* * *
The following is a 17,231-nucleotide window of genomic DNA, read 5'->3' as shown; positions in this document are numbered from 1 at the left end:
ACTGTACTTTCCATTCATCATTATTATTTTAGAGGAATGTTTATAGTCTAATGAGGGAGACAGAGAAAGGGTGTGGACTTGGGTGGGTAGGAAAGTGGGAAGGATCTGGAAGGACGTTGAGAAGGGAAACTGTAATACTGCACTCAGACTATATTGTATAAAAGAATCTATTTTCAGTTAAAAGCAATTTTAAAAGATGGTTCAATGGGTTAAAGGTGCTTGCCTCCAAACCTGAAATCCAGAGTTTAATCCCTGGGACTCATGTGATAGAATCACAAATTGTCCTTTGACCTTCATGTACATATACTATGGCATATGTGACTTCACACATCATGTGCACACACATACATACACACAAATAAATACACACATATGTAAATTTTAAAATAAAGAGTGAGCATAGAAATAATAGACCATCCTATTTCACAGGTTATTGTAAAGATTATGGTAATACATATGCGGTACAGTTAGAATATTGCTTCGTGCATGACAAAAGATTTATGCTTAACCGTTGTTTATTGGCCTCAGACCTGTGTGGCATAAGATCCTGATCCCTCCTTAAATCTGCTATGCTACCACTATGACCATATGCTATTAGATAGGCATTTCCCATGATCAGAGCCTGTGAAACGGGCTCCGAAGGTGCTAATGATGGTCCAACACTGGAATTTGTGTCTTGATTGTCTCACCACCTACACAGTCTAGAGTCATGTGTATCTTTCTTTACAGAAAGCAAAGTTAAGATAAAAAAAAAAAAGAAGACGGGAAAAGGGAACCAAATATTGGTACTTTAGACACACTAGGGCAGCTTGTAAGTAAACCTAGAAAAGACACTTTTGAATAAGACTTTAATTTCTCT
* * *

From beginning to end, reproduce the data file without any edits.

The following is a 17,231-nucleotide window of genomic DNA, read 5'->3' as shown; positions in this document are numbered from 1 at the left end:
ACTGTACTTTCCATTCATCATTATTATTTTAGAGGAATGTTTATAGTCTAATGAGGGAGACAGAGAAAGGGTGTGGACTTGGGTGGGTAGGAAAGTGGGAAGGATCTGGAAGGACGTTGAGAAGGGAAACTGTAATACTGCACTCAGACTATATTGTATAAAAGAATCTATTTTCAGTTAAAAGCAATTTTAAAAGATGGTTCAATGGGTTAAAGGTGCTTGCCTCCAAACCTGAAATCCAGAGTTTAATCCCTGGGACTCATGTGATAGAATCACAAATTGTCCTTTGACCTTCATGTACATATACTATGGCATATGTGACTTCACACATCATGTGCACACACATACATACACACAAATAAATACACACATATGTAAATTTTAAAATAAAGAGTGAGCATAGAAATAATAGACCATCCTATTTCACAGGTTATTGTAAAGATTATGGTAATACATATGCGGTACAGTTAGAATATTGCTTCGTGCATGACAAAAGATTTATGCTTAACCGTTGTTTATTGGCCTCAGACCTGTGTGGCATAAGATCCTGATCCCTCCTTAAATCTGCTATGCTACCACTATGACCATATGCTATTAGATAGGCATTTCCCATGATCAGAGCCTGTGAAACGGGCTCCGAAGGTGCTAATGATGGTCCAACACTGGAATTTGTGTCTTGATTGTCTCACCACCTACACAGTCTAGAGTCATGTGTATCTTTCTTTACAGAAAGCAAAGTTAAGATAAAAAAAAAAAAGAAGACGGGAAAAGGGAACCAAATATTGGTACTTTAGACACACTAGGGCAGCTTGTAAGTAAACCTAGAAAAGACACTTTTGAATAAGACTTTAATTTCTCT